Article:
They describe the feeling as “something is fundamentally wrong with my body compared to how I want it to look and how it should be.”
Like depression or anxiety, gender dysphoria can come in waves. You can have a day or a week where you feel especially dysphoric, and others where it is less prominent. It is normal for the level of dysphoria to fluctuate based on situations and events, especially ones where people feel focused on their bodies.
Is gender dysphoria a mental illness?
Before, we get into this question, we have to ask ourselves “what is a mental illness?”
There’s this big book called the Diagnostic and Statistical Manual of Mental Disorders (a.k.a. DSM). It’s currently on the 5th version. The DSM is updated every decade or two by a committee of therapists, psychiatrists, and others. They determine what things get classified as disorders. Although the committee is recently moving in a more research-based direction, this wasn’t usually the case. In the past, criteria was mostly determined by personal opinion and committee vote. (I have a friend who served on a past committee).
This committee of people are making the determination of what does and doesn’t get in a book. Were any of these people (openly) transgender? Nope. Were they trying to get feedback from the transgender community on their decisions? Nope.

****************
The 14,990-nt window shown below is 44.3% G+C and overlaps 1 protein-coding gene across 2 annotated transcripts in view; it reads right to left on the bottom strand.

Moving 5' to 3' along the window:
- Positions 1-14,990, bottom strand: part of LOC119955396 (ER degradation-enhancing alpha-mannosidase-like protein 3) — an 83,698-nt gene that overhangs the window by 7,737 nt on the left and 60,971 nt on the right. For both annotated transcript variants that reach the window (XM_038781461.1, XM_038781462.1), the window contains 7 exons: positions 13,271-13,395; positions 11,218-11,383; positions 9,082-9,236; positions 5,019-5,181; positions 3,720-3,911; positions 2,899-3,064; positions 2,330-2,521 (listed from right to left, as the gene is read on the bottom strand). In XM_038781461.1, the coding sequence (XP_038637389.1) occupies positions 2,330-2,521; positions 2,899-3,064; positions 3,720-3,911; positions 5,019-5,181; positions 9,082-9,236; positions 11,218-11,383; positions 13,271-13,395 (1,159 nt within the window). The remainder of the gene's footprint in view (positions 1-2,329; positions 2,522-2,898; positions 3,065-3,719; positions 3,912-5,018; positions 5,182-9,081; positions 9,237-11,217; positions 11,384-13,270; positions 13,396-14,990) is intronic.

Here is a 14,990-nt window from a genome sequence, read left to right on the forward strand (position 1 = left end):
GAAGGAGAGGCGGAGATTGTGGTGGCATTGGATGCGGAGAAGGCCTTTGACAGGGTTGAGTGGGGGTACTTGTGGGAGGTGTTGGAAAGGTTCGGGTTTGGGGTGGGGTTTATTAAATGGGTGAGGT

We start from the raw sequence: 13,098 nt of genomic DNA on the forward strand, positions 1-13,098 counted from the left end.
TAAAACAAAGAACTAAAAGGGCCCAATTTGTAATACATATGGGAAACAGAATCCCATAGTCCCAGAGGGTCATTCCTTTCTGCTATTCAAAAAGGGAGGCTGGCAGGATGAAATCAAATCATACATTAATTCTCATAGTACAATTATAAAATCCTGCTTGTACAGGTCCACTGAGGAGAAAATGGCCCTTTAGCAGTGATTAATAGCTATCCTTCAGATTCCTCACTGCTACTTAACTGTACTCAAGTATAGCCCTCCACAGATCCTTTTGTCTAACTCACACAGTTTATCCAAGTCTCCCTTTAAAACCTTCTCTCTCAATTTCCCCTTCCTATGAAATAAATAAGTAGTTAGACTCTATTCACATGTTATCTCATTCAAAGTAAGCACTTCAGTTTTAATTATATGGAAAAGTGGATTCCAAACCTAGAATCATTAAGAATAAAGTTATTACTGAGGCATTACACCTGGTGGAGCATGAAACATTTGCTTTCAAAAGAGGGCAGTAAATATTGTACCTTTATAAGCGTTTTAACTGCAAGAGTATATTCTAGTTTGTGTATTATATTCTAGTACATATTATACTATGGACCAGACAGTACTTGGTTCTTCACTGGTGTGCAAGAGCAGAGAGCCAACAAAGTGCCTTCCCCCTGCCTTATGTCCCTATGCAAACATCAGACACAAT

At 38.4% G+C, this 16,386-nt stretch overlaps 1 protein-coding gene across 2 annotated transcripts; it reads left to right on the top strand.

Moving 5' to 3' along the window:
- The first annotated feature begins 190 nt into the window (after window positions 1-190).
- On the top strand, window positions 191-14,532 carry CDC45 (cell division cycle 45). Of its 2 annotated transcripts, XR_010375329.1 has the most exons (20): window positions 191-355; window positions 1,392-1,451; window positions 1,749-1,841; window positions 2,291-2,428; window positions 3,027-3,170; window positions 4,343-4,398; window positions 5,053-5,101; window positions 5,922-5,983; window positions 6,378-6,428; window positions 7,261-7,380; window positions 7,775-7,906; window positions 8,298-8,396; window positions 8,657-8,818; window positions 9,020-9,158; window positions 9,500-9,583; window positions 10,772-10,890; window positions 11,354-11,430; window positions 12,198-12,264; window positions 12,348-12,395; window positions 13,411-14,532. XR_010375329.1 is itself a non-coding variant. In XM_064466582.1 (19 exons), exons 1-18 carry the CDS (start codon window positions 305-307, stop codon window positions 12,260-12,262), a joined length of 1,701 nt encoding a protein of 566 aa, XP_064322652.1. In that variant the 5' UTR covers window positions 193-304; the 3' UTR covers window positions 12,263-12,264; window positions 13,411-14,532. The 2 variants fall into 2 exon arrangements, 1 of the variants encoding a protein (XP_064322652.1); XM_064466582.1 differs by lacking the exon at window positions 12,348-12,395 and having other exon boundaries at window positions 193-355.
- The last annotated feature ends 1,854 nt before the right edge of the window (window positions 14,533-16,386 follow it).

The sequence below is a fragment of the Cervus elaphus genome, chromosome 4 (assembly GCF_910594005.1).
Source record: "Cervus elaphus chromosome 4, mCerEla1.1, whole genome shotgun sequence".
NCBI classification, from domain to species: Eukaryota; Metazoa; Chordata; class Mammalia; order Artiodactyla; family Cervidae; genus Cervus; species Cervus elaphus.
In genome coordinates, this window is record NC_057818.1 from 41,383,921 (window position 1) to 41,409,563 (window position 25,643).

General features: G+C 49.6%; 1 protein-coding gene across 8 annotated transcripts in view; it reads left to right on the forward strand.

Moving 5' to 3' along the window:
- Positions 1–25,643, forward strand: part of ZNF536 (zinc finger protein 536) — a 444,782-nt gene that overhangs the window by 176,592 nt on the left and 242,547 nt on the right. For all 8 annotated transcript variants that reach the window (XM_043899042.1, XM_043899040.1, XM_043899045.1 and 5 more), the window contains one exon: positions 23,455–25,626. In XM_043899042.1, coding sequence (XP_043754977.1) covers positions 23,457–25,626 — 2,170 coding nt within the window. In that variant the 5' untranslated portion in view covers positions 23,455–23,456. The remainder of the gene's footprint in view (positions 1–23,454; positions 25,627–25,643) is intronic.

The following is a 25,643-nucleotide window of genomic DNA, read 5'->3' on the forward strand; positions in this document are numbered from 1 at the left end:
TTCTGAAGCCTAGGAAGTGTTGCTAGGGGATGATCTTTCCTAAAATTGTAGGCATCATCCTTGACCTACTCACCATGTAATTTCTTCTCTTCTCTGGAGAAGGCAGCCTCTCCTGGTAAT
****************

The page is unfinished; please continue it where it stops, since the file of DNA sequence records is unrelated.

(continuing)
That’s a major problem! When people in powerful positions assign labels (and lay out what the experiences should be) of others without their input, bias is automatically introduced.
Now we know how it got in the big book of illnesses, but is it an “illness?”
If you ask insurance companies, they’ll say yes. Insurances can require you to have certain labels in order to pay for therapy, hair removal, or surgeries.
In my opinion, it’s not that simple.
People are suffering when they experience dysphoria. That’s real. But it doesn’t mean you’re “ill” or “sick?”
If you’re a girl but you were assigned male at birth, it makes sense you’d feel bad. I wouldn’t call that an “illness.” Your experiences are valid and real, whether or not they’re “illnesses.”
Do I have to have gender dysphoria to be trans?
Like I outlined before, the label didn’t come from trans people and is mostly useful in getting insurance companies to take you seriously and pay for transition.
A much more effective litmus test for being trans is asking yourself “am I the gender they assigned me at birth?”
If the answer is “no,” “I don’t know or really care,” “sort of…” or “not really…” congrats, you’re transgender!
We don’t need gatekeepers in their fancy clothes and long certifications to outline our experiences. If you experience gender dysphoria, that sucks and we can work together to help you feel better. If you don’t feel dysphoric, we can focus on all the other aspects of living congruently with who you are inside.
Want more support? Vered Counseling offers in-person and online counseling for transgender and gender nonconforming folks. Read more about our therapy for transgender teens or counseling for transgender adults.
Want straightforward education and problem-solving? see if a transgender road map session would be right for you.